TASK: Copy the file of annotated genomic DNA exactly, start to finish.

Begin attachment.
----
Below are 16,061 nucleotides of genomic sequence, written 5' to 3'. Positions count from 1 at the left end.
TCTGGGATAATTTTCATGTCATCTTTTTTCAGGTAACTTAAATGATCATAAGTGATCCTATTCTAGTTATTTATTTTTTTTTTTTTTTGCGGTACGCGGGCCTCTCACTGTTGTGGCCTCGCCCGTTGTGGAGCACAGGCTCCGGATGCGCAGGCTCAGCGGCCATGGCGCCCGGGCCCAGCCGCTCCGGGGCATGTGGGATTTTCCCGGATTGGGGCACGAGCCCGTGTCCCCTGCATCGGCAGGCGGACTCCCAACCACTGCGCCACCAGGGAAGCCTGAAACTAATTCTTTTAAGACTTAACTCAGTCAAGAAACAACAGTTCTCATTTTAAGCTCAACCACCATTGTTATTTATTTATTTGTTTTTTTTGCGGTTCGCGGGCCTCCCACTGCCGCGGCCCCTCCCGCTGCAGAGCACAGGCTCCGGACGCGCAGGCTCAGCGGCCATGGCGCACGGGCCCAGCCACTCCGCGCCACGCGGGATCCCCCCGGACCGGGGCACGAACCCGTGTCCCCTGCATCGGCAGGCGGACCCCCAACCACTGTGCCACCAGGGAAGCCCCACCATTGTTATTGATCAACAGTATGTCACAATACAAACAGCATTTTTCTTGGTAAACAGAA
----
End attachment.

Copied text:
Below are 16,061 nucleotides of genomic sequence, written 5' to 3'. Positions count from 1 at the left end.
TCTGGGATAATTTTCATGTCATCTTTTTTCAGGTAACTTAAATGATCATAAGTGATCCTATTCTAGTTATTTATTTTTTTTTTTTTTTGCGGTACGCGGGCCTCTCACTGTTGTGGCCTCGCCCGTTGTGGAGCACAGGCTCCGGATGCGCAGGCTCAGCGGCCATGGCGCCCGGGCCCAGCCGCTCCGGGGCATGTGGGATTTTCCCGGATTGGGGCACGAGCCCGTGTCCCCTGCATCGGCAGGCGGACTCCCAACCACTGCGCCACCAGGGAAGCCTGAAACTAATTCTTTTAAGACTTAACTCAGTCAAGAAACAACAGTTCTCATTTTAAGCTCAACCACCATTGTTATTTATTTATTTGTTTTTTTTGCGGTTCGCGGGCCTCCCACTGCCGCGGCCCCTCCCGCTGCAGAGCACAGGCTCCGGACGCGCAGGCTCAGCGGCCATGGCGCACGGGCCCAGCCACTCCGCGCCACGCGGGATCCCCCCGGACCGGGGCACGAACCCGTGTCCCCTGCATCGGCAGGCGGACCCCCAACCACTGTGCCACCAGGGAAGCCCCACCATTGTTATTGATCAACAGTATGTCACAATACAAACAGCATTTTTCTTGGTAAACAGAA